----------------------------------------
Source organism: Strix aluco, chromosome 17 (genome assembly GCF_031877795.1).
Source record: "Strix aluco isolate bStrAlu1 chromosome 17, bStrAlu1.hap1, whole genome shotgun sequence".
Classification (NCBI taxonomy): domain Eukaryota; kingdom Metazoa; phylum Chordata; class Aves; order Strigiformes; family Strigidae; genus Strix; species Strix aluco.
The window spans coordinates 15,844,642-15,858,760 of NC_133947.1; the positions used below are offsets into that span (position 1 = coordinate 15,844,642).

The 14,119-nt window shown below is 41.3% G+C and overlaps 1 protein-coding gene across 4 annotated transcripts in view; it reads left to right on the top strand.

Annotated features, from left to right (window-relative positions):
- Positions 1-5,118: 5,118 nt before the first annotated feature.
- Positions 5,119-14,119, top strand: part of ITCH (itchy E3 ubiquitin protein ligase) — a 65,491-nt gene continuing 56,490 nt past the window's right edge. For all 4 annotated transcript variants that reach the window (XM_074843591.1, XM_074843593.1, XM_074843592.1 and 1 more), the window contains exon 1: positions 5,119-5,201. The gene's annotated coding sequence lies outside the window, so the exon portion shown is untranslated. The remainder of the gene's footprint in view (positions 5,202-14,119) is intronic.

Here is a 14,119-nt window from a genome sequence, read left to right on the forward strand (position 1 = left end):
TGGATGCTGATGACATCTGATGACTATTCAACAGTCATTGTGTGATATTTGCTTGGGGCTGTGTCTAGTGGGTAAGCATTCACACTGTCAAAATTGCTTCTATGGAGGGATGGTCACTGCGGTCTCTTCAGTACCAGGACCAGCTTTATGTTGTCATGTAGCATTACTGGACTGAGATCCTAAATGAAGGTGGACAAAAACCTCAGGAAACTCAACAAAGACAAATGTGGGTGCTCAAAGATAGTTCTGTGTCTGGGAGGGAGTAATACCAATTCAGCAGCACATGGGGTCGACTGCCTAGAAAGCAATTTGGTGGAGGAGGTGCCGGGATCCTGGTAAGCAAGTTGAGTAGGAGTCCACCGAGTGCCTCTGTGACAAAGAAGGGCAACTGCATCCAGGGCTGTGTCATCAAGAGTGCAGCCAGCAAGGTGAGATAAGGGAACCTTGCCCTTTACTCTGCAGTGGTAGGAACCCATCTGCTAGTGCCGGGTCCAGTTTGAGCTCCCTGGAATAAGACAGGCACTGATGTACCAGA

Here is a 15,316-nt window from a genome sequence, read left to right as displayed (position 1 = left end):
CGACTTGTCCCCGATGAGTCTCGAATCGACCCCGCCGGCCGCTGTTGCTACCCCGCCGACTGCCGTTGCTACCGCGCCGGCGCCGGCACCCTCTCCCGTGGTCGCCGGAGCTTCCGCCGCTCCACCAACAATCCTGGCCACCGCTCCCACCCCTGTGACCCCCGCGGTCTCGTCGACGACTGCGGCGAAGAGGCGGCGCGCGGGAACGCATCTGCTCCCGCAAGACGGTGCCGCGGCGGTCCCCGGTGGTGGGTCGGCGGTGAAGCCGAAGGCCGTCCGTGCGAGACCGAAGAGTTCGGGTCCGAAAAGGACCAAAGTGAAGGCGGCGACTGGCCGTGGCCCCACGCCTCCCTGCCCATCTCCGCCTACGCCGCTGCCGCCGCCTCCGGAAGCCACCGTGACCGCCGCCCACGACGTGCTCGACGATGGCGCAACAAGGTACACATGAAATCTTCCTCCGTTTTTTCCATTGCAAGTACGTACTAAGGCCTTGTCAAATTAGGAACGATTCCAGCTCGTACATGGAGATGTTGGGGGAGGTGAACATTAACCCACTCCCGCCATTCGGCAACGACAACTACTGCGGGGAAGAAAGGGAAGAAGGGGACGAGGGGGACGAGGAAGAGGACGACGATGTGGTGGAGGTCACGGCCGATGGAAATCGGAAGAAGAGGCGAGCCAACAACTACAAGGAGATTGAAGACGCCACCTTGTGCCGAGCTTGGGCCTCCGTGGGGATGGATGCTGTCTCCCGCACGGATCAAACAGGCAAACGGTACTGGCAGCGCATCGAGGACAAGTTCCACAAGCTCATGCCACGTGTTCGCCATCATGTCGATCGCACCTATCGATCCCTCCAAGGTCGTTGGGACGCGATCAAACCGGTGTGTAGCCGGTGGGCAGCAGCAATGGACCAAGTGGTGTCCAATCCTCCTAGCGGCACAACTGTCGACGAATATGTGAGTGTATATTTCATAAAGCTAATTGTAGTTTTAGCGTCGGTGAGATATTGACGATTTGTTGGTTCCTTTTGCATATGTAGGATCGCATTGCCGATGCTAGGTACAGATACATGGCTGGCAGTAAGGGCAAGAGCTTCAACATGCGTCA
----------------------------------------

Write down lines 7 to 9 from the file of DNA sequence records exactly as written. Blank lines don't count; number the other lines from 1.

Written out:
- Positions 1-5,118: 5,118 nt before the first annotated feature.
- Positions 5,119-14,119, top strand: part of ITCH (itchy E3 ubiquitin protein ligase) — a 65,491-nt gene continuing 56,490 nt past the window's right edge. For all 4 annotated transcript variants that reach the window (XM_074843591.1, XM_074843593.1, XM_074843592.1 and 1 more), the window contains exon 1: positions 5,119-5,201. The gene's annotated coding sequence lies outside the window, so the exon portion shown is untranslated. The remainder of the gene's footprint in view (positions 5,202-14,119) is intronic.

Here is a 14,119-nt window from a genome sequence, read left to right on the forward strand (position 1 = left end):